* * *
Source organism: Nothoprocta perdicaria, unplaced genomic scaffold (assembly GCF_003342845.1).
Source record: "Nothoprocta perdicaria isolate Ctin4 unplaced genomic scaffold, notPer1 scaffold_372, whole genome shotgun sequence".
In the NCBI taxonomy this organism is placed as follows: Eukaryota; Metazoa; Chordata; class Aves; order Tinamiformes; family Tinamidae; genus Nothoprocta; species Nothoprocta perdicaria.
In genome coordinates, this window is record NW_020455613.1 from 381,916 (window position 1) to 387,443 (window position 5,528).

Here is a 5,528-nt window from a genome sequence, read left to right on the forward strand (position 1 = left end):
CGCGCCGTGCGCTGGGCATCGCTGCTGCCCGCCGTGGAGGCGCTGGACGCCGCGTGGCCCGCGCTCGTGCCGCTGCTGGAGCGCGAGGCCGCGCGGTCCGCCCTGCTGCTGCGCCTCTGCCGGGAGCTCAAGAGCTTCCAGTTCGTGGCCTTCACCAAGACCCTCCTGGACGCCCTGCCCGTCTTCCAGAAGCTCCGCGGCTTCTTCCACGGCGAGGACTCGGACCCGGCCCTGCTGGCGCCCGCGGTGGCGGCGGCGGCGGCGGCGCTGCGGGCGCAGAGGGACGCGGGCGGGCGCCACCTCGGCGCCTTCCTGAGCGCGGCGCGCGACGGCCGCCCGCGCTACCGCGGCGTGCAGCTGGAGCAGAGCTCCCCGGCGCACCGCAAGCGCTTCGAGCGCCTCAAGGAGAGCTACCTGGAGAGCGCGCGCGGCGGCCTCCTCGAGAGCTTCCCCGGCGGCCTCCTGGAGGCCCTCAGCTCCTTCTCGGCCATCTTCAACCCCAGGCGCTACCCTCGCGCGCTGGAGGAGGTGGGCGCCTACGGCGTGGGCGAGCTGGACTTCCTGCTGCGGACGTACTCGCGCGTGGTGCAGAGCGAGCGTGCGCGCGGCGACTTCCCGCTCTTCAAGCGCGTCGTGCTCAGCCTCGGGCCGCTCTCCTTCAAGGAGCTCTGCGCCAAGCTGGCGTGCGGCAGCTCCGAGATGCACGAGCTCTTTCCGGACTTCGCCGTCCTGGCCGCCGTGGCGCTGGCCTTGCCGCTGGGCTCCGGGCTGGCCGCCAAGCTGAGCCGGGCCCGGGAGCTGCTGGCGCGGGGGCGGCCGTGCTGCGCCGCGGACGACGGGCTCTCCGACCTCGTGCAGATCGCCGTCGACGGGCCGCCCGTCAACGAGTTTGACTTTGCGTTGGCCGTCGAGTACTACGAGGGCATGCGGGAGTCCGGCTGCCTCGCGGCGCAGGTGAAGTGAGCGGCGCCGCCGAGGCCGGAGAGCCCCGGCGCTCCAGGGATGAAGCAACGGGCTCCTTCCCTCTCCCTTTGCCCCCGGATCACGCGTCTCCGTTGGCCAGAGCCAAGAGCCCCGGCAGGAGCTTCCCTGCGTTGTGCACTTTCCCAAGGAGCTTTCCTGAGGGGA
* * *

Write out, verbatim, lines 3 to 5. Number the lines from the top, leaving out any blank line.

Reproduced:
In the NCBI taxonomy this organism is placed as follows: Eukaryota; Metazoa; Chordata; class Aves; order Tinamiformes; family Tinamidae; genus Nothoprocta; species Nothoprocta perdicaria.
In genome coordinates, this window is record NW_020455613.1 from 381,916 (window position 1) to 387,443 (window position 5,528).

Here is a 5,528-nt window from a genome sequence, read left to right on the forward strand (position 1 = left end):